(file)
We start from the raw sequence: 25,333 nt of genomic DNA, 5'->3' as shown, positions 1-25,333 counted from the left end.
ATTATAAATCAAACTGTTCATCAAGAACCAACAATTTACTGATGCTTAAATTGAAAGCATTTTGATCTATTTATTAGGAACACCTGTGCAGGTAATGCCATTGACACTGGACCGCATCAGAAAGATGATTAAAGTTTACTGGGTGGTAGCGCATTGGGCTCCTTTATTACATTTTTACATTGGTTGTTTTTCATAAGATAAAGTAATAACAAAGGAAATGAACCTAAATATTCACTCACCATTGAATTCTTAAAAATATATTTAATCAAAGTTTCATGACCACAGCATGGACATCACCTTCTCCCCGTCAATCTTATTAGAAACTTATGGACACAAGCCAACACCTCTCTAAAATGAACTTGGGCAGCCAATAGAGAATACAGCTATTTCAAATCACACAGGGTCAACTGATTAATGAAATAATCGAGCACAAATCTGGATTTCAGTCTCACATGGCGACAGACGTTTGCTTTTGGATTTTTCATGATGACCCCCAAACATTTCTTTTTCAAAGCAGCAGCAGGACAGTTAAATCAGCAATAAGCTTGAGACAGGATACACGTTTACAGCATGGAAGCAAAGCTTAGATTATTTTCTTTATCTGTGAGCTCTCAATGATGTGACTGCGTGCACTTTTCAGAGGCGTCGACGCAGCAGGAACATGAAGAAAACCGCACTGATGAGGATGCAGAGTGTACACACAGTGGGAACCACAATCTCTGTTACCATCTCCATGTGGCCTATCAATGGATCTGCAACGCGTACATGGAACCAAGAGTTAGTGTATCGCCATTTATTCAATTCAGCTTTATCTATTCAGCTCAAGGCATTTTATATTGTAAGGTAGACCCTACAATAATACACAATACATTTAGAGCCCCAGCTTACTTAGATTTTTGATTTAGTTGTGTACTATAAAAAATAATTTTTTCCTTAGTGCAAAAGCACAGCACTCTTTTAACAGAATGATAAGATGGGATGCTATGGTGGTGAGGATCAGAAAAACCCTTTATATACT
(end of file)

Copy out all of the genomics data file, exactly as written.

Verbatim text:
We start from the raw sequence: 25,333 nt of genomic DNA, 5'->3' as shown, positions 1-25,333 counted from the left end.
ATTATAAATCAAACTGTTCATCAAGAACCAACAATTTACTGATGCTTAAATTGAAAGCATTTTGATCTATTTATTAGGAACACCTGTGCAGGTAATGCCATTGACACTGGACCGCATCAGAAAGATGATTAAAGTTTACTGGGTGGTAGCGCATTGGGCTCCTTTATTACATTTTTACATTGGTTGTTTTTCATAAGATAAAGTAATAACAAAGGAAATGAACCTAAATATTCACTCACCATTGAATTCTTAAAAATATATTTAATCAAAGTTTCATGACCACAGCATGGACATCACCTTCTCCCCGTCAATCTTATTAGAAACTTATGGACACAAGCCAACACCTCTCTAAAATGAACTTGGGCAGCCAATAGAGAATACAGCTATTTCAAATCACACAGGGTCAACTGATTAATGAAATAATCGAGCACAAATCTGGATTTCAGTCTCACATGGCGACAGACGTTTGCTTTTGGATTTTTCATGATGACCCCCAAACATTTCTTTTTCAAAGCAGCAGCAGGACAGTTAAATCAGCAATAAGCTTGAGACAGGATACACGTTTACAGCATGGAAGCAAAGCTTAGATTATTTTCTTTATCTGTGAGCTCTCAATGATGTGACTGCGTGCACTTTTCAGAGGCGTCGACGCAGCAGGAACATGAAGAAAACCGCACTGATGAGGATGCAGAGTGTACACACAGTGGGAACCACAATCTCTGTTACCATCTCCATGTGGCCTATCAATGGATCTGCAACGCGTACATGGAACCAAGAGTTAGTGTATCGCCATTTATTCAATTCAGCTTTATCTATTCAGCTCAAGGCATTTTATATTGTAAGGTAGACCCTACAATAATACACAATACATTTAGAGCCCCAGCTTACTTAGATTTTTGATTTAGTTGTGTACTATAAAAAATAATTTTTTCCTTAGTGCAAAAGCACAGCACTCTTTTAACAGAATGATAAGATGGGATGCTATGGTGGTGAGGATCAGAAAAACCCTTTATATACT